Local Control Could Stymie Clinton Tests
President Clinton has found takers when he's pitched his national testing proposal to state legislators in Maryland, Michigan, and North Carolina.
But, if he wants his 4th grade reading test and 8th grade math assessment to find their way into every school in this state, he'll have to sell them to the superintendents and local school board members who represent Nebraska's 656 districts.
"Nebraskans fancy themselves as very independent," said Kathleen McCallister, the president of the state board of education. "Nebraska is not real trusting of Big Brother."
That independence factors into almost every decision Ms. McCallister and her colleagues make here in the state capital. They don't want to alienate voters by creating mandates--such as participation in the national testing effort.
But they are willing to give local officials "the right to make their own mistakes," Ms. McCallister said.
If a local school district wants to offer Mr. Clinton's tests, "you're not going to see this board stand in the way," she said in an interview after the state board met here this month. "The bottom line is: That's a local decision."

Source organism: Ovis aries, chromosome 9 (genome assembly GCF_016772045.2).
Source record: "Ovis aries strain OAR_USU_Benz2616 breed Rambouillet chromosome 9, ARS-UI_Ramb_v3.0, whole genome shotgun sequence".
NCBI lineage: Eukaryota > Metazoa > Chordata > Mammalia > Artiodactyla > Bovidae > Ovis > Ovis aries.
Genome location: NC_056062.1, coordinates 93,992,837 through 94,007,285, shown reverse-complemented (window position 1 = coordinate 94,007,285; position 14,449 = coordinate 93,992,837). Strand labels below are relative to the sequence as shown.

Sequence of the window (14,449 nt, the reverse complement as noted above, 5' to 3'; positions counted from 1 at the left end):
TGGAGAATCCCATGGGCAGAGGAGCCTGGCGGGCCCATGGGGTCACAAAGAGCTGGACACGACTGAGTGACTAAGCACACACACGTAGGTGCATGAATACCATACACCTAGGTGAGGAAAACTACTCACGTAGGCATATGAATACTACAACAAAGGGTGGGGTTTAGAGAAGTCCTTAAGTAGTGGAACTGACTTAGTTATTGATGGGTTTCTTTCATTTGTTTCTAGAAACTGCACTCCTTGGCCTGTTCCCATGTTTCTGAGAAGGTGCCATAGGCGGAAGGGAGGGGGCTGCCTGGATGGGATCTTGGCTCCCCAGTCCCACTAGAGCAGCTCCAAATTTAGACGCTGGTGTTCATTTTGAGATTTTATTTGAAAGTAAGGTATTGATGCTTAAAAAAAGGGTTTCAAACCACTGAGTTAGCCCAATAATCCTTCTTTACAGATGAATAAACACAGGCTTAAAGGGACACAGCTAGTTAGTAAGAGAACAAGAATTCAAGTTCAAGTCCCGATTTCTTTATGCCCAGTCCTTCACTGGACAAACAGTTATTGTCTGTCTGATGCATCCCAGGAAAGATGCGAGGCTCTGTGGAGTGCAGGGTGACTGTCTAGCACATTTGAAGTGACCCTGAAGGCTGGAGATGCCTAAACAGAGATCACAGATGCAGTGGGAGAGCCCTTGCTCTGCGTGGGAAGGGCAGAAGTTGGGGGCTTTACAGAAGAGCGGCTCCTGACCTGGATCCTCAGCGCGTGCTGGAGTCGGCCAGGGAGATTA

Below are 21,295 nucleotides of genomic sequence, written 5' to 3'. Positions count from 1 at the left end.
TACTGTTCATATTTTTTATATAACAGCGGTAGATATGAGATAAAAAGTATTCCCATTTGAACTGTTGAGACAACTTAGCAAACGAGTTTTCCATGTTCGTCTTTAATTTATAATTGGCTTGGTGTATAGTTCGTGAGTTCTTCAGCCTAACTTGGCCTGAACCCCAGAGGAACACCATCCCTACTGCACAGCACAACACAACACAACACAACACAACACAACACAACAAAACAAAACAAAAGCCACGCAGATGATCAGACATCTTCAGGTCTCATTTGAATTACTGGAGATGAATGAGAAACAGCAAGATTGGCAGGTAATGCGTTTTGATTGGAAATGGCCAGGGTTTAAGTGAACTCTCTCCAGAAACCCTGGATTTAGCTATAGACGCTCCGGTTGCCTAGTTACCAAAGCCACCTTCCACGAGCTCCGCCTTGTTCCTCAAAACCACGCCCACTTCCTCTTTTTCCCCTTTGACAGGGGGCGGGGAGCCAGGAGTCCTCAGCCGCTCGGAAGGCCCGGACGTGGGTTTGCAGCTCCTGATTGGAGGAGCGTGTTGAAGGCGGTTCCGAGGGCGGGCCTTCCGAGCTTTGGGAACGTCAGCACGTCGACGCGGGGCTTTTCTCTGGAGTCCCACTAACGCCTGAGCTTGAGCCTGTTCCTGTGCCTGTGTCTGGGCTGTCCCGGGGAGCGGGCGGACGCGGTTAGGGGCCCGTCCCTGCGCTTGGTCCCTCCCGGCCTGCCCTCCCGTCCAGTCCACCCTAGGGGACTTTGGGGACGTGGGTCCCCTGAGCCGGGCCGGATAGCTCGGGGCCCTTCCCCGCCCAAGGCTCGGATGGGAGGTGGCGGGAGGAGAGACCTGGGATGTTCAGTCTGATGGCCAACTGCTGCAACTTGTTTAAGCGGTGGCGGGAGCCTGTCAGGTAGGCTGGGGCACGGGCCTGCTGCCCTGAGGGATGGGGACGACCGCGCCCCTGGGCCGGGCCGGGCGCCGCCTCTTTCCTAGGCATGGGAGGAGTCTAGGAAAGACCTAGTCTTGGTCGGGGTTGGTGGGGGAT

The president announced his voluntary national testing initiative in his State of the Union Address in February.
And, while states are not obligated to sign up for the program, Mr. Clinton said the federally funded tests would allow the states that do to gauge whether students are meeting "national standards of excellence" in reading and math. ("Clinton Gives Top Billing to Education Plan," Feb. 12, 1997.)
Within weeks, state leaders in Maryland, Michigan, and North Carolina promised to join, and Mr. Clinton traveled to their state capitals to address their legislatures.
In the past month, West Virginia and Kentucky officials have promised to offer the assessments once the tests become available in the spring of 1999.
The government structure and political climate in those states allow state officials to require schools' participation in such tests.
But in Nebraska and some other states of the Midwest and West that take particular pride in their independence, state officials don't have the constitutional authority or the political inclination to issue a testing mandate, Ms. McCallister and other observers say.
If Mr. Clinton is to succeed in his goal of signing up every state, he and his aides will need to persuade local school leaders in states such as this one that the tests will give them results they otherwise couldn't obtain.